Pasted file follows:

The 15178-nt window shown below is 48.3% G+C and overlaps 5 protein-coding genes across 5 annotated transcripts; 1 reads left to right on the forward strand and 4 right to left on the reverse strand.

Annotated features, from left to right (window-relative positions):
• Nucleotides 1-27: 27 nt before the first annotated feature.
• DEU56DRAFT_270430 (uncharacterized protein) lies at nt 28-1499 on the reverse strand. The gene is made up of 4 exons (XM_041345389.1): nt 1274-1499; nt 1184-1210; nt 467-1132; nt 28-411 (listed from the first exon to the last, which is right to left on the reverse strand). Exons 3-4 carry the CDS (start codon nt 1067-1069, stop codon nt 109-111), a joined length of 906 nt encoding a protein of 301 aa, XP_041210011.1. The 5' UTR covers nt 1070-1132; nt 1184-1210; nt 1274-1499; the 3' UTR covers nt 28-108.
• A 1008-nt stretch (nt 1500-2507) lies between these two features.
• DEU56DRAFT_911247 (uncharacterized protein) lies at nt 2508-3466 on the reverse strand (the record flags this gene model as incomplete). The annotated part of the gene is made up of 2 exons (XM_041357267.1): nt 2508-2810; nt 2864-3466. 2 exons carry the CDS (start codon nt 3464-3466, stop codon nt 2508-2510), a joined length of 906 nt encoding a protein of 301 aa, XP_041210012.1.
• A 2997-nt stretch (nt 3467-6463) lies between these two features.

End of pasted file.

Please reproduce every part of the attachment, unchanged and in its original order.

The 15178-nt window shown below is 48.3% G+C and overlaps 5 protein-coding genes across 5 annotated transcripts; 1 reads left to right on the forward strand and 4 right to left on the reverse strand.

Annotated features, from left to right (window-relative positions):
• Nucleotides 1-27: 27 nt before the first annotated feature.
• DEU56DRAFT_270430 (uncharacterized protein) lies at nt 28-1499 on the reverse strand. The gene is made up of 4 exons (XM_041345389.1): nt 1274-1499; nt 1184-1210; nt 467-1132; nt 28-411 (listed from the first exon to the last, which is right to left on the reverse strand). Exons 3-4 carry the CDS (start codon nt 1067-1069, stop codon nt 109-111), a joined length of 906 nt encoding a protein of 301 aa, XP_041210011.1. The 5' UTR covers nt 1070-1132; nt 1184-1210; nt 1274-1499; the 3' UTR covers nt 28-108.
• A 1008-nt stretch (nt 1500-2507) lies between these two features.
• DEU56DRAFT_911247 (uncharacterized protein) lies at nt 2508-3466 on the reverse strand (the record flags this gene model as incomplete). The annotated part of the gene is made up of 2 exons (XM_041357267.1): nt 2508-2810; nt 2864-3466. 2 exons carry the CDS (start codon nt 3464-3466, stop codon nt 2508-2510), a joined length of 906 nt encoding a protein of 301 aa, XP_041210012.1.
• A 2997-nt stretch (nt 3467-6463) lies between these two features.